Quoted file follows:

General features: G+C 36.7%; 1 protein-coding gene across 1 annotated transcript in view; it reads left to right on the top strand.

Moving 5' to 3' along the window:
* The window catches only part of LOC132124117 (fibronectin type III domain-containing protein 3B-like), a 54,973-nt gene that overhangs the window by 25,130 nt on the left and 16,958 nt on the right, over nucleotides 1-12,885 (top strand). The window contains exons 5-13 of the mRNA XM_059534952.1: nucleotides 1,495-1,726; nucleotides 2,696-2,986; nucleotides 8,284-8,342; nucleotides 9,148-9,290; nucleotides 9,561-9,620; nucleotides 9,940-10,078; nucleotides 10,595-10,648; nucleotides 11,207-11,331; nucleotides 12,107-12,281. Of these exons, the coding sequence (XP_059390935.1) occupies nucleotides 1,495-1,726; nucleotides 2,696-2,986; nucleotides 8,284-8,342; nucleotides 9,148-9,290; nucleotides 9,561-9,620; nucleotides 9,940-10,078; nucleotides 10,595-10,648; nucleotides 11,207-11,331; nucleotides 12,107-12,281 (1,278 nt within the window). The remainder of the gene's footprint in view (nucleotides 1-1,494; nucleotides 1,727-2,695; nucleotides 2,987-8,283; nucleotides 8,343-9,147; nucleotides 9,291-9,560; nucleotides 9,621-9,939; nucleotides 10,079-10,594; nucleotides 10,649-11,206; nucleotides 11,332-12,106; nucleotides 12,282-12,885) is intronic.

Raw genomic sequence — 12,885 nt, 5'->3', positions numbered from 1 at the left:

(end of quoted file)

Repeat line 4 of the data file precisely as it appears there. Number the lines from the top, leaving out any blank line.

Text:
Raw genomic sequence — 12,885 nt, 5'->3', positions numbered from 1 at the left: